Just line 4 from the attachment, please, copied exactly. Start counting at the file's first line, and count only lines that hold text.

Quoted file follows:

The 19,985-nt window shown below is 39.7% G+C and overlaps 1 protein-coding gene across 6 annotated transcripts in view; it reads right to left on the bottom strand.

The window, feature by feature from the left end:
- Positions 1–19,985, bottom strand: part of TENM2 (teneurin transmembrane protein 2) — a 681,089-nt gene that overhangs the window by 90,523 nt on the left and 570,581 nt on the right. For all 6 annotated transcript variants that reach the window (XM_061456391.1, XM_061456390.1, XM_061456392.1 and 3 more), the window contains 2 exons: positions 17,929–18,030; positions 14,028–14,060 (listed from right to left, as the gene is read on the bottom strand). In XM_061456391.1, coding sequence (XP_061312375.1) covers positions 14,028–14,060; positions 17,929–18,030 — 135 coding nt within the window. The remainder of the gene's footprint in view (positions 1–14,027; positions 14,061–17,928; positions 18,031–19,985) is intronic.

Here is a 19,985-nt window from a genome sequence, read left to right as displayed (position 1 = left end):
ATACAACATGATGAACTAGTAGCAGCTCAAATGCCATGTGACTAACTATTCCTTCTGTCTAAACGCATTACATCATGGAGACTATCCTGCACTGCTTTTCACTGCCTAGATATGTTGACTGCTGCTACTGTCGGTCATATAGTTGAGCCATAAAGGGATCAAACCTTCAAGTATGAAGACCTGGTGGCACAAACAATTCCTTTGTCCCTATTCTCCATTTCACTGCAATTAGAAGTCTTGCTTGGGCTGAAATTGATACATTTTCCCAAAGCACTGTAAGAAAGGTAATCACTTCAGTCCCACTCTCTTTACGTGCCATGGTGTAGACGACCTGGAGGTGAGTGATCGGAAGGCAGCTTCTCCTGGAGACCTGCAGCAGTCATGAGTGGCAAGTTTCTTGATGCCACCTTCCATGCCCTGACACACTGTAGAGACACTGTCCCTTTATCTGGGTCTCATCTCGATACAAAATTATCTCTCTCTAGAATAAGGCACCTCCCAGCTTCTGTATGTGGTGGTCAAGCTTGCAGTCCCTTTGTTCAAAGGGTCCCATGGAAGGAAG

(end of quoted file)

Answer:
Here is a 19,985-nt window from a genome sequence, read left to right as displayed (position 1 = left end):